Military History and Theory

As one of my new grad students put it: ‘Why are military historians so scared of theory anyway?’ My answer – historically, it was a military historian who best defined theory’s utility and place:

‘Theory cannot equip the mind with formulae for solving problems, nor can it mark the narrow path on which the sole solution is supposed to lie by planting a hedge of principles on either side. But it can give the mind insight into the great mass of phenomena and their relationships, then leave it free to rise into the higher realms of action. There the mind can use its innate talents to capacity, combining them all so as to seize on what is right and true.’ (Carl von Clausewitz, On War, (Howard and Paret trans, Princeton UP, 1989), 578.

Clausewitz scholars will, of course, point out that he was talking about a particularly 19th century German definition of theory here (in translation, in any case). But he did have to explain, to a difficult audience, why theory was useful but not all encompassing. And what a great job he made of it.


6 Responses to Military History and Theory

  1. Mark G. says:

    It’s fair to say that military historians are disportionately empiricist, and some indeed are averse to theory. But the student’s question implies a pretty sweeping generalization. What, specifically, prompted her or him to make it?

  2. Steve says:

    There’s a comment attributed to at least six famous Hollywood directors – ‘Film needs theory like it needs a scratch on the negative’. Military history is much the same; in many ways it is the ultimate pragmatist’s subject. Perhaps this is because it spends so much time dealing with military practice, which has been dominated by theories and doctrines (including that of Dead Carl) since the mid-18th Century, and pulling apart the rerlationship between those doctrines and the actual conduct of war.

  3. D.F.F. says:

    It’s remarkable how apt that quotation is, given that Clausewitz was writing in a very different context (a guess–he is arguing against prescriptive theories of war like Jomini’s and thinking about soldiers, not scholars studying war).

  4. Dan says:

    The context in which the original question was posed: as part of our MA core course, students are introduced to a number of ‘themes in contemporary British history’. One is the abiding influence of the two world wars. For this seminar, they’re required to read Brian Bond’s short book about the mythology of the First World War, The Unquiet Western Front, and Angus Calder’s book on the mythology of the Second World War, The Myth of the Blitz. It’s a very interesting session, because it brings students from a wide range of backgrounds up against their assumptions about the two wars. It would be fair to say that most of them hate Bond’s book. For some this is because of his rather simplistic approach to subjects like Edwardian sexuality. But for others it’s because they have a set of preconceptions about military historians and empiricism which the book absolutely fulfils.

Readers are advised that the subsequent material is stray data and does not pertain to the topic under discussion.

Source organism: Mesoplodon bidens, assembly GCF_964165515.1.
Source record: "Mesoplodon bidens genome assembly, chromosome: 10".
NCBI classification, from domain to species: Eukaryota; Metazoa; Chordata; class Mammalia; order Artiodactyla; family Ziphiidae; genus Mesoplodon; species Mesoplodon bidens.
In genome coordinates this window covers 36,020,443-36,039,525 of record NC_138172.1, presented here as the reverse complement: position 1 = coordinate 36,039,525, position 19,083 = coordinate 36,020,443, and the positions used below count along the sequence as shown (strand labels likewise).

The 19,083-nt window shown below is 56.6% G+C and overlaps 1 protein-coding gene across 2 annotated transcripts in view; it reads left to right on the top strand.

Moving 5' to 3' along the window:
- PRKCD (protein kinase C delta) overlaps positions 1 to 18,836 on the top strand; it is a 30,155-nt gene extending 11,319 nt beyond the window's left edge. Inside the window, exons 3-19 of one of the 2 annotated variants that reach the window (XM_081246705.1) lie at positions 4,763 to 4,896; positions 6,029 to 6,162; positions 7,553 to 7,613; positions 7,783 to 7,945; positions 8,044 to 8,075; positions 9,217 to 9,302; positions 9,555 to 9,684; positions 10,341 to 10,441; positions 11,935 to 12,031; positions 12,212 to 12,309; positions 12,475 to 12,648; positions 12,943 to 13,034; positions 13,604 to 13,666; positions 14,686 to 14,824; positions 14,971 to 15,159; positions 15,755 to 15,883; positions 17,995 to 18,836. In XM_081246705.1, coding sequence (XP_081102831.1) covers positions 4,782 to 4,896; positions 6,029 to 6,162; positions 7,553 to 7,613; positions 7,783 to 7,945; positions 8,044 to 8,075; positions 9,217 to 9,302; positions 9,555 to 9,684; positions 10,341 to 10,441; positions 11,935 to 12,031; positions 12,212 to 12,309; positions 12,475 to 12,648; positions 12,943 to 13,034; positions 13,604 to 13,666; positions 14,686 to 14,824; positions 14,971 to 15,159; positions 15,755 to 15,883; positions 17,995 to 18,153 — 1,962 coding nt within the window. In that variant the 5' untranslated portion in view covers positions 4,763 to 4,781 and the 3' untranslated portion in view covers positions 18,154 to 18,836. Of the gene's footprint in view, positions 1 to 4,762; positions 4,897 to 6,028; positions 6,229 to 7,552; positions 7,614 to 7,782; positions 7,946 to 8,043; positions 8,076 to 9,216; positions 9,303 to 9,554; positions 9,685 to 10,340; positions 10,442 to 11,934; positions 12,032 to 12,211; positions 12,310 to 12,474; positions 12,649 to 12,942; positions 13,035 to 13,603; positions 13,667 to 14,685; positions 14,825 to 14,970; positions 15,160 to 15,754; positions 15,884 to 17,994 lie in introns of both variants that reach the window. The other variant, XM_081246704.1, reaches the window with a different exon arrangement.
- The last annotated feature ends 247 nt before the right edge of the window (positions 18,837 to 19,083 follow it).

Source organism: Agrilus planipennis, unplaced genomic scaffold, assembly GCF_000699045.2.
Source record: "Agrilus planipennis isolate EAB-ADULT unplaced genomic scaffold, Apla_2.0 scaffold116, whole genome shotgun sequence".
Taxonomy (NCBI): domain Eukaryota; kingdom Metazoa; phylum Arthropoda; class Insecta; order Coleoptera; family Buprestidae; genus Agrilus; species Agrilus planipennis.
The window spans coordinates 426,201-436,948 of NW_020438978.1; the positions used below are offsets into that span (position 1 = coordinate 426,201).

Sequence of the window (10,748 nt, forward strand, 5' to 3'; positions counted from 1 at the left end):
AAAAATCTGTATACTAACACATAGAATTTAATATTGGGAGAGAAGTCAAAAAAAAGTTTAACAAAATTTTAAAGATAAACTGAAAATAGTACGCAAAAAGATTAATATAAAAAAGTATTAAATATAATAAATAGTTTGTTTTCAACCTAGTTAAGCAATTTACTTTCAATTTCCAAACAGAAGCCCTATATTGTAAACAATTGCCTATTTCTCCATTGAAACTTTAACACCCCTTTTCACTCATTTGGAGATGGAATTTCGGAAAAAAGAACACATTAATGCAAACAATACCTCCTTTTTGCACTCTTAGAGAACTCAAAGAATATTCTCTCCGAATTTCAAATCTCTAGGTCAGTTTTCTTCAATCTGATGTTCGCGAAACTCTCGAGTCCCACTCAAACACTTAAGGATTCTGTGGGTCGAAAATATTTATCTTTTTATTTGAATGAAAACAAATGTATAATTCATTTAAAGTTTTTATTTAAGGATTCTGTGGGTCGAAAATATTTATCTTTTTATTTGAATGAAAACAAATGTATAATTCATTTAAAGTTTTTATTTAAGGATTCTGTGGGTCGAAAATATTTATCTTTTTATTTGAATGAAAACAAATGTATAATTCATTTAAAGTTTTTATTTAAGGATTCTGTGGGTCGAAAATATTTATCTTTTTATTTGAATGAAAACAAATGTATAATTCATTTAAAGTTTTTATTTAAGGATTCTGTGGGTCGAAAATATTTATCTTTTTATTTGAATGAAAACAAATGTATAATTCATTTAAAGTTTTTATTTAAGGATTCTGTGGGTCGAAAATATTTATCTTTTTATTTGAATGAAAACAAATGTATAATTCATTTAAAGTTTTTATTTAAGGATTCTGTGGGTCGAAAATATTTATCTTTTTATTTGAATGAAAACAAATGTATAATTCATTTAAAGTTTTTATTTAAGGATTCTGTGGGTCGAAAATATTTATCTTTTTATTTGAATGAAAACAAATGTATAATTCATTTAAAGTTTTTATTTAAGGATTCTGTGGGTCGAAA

I do my best to destroy these preconceptions (not least by agreeing with them about Bond). This particular student is about to start his PhD with me – in my amazing double life as a cultural historian – looking at the representation of the 1960s in contemporary media. He’s a seriously bright guy, and he was perhaps winding me up. But it’s worthy of note (indeed, Mark, you’ve noted it) that lay people have a very clear idea of what a military historian is, does and believes in a way they wouldn’t for, say, a social historian.

  5. Dan says:

    Interesting other point to note: theory’s what you call it. In a recent PhD exam, I made criticisms on the basis of ‘methodology’. My fellow examiner, a much more senior and eminent Professor, commented that he was from an older generation, a Cambridge empiricist, who felt uncomfortable about such words. He had, however, independently made exactly the same criticism, just in different words. Intellectual rigour is intellectual rigour.

  6. Dan says:

    More responses now I’ve had time to think about them. Given the fuzzy edges/lack of academic rigour of ‘military history’, I think one problem is that the empiricism has become a sort of defining feature (albeit unarticulated) within the academy. So people doing excellent work which I would count as military history, but with a strong theoretical base, such as Tarak Bakawi’s IR initiated work on motivation in 14th Army in WW2, get defined out.
    D.f.f.: from memory, Clausewitz is talking about his own method here (so ‘theory’ stands for his process of critical analysis). I think that it’s more a defence to an anticipated criticism from army officers about theory’s lack of relevance. What I like about the quote is that it speaks to both sides. But then I’ve often thought that quoting Clausewitz is the last refuge of the scoundrel.

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